>was Dr. Harran following the teaching, enforcing and compliance standards being followed at the time?
The legal answer to this question, as agreed to in the settlement in this specific case, was ‰??no‰??. One of the challenges in addressing this issue in the broader context is illustrated in a presentation by the Chair of the ACS Committee on Chemical Safety in 1964. He said:
"Legal requirements also enter into the question of safety in research, but will not be dealt with in detail in this presentation, since they involve professional judgments outside the competence of our committee. Certainly if humanitarian and ethical requirements are met, there are not likely to be any issues that will require legal action."
The social context that enabled this statement changed in the 1970‰??s with the advent of OSHA and EPA, but it‰??s not clear to me that chemical education has recognized this shift.
> >I find it hard to believe that Sangji was unaware of the physical properties of what she was working with, from either Dr. Harran, the classroom, her education level or a simple MSDS.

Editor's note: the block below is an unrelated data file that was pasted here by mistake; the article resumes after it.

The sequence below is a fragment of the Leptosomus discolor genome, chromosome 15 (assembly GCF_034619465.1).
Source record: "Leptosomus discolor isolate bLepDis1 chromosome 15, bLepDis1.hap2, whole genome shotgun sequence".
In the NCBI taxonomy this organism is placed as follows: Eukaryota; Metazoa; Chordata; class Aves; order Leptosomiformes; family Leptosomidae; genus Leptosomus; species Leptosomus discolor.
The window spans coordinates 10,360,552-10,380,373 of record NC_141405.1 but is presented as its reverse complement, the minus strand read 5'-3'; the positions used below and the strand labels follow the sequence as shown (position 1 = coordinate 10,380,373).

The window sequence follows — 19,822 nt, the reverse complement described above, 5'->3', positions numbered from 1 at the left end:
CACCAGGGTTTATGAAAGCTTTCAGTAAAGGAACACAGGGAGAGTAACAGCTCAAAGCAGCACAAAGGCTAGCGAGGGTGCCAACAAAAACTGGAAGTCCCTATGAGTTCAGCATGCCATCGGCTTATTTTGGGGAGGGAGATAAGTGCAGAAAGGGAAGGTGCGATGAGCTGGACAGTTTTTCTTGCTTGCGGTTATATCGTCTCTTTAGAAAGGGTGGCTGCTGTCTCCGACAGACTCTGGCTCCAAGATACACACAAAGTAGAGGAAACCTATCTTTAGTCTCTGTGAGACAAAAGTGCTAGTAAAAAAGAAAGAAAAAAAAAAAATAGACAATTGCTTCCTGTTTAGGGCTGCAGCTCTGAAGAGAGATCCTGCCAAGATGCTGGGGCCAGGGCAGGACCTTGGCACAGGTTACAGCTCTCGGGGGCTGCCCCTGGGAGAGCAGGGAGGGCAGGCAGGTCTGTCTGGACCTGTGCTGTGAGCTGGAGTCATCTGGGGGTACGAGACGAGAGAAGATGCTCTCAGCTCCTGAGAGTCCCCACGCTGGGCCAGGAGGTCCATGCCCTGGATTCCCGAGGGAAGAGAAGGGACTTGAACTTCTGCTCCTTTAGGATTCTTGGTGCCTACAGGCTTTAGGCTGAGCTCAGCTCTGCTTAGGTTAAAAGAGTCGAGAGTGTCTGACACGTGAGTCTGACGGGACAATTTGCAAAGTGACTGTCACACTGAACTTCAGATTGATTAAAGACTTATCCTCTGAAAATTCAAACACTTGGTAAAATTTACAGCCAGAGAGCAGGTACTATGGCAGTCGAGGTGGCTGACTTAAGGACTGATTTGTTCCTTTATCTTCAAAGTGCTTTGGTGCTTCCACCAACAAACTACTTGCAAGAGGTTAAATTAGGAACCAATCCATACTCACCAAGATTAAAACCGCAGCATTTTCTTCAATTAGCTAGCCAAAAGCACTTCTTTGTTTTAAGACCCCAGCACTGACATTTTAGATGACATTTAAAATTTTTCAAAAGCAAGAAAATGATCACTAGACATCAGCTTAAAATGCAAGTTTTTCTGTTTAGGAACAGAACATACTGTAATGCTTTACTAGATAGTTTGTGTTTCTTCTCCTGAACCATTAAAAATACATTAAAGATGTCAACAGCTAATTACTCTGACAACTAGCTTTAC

> >But, what I can hypothesize is that she was ‰??willing to accept the hazards‰?? thinking that, based upon her understanding/level of training of those hazards, she could work with them safely.
Legally, employees are not allowed to accept such hazards; it‰??s the employer‰??s responsibility to recognize and manage them. However, based on my personal experience as a lab tech and having trained many other professional lab techs and students at all levels, I‰??m not clear where this hypothesis comes from. I have had many graduate students tell me that they are unaware that ethanol is flammable, either verbally or through their actions.
Ralph Stuart, CIH
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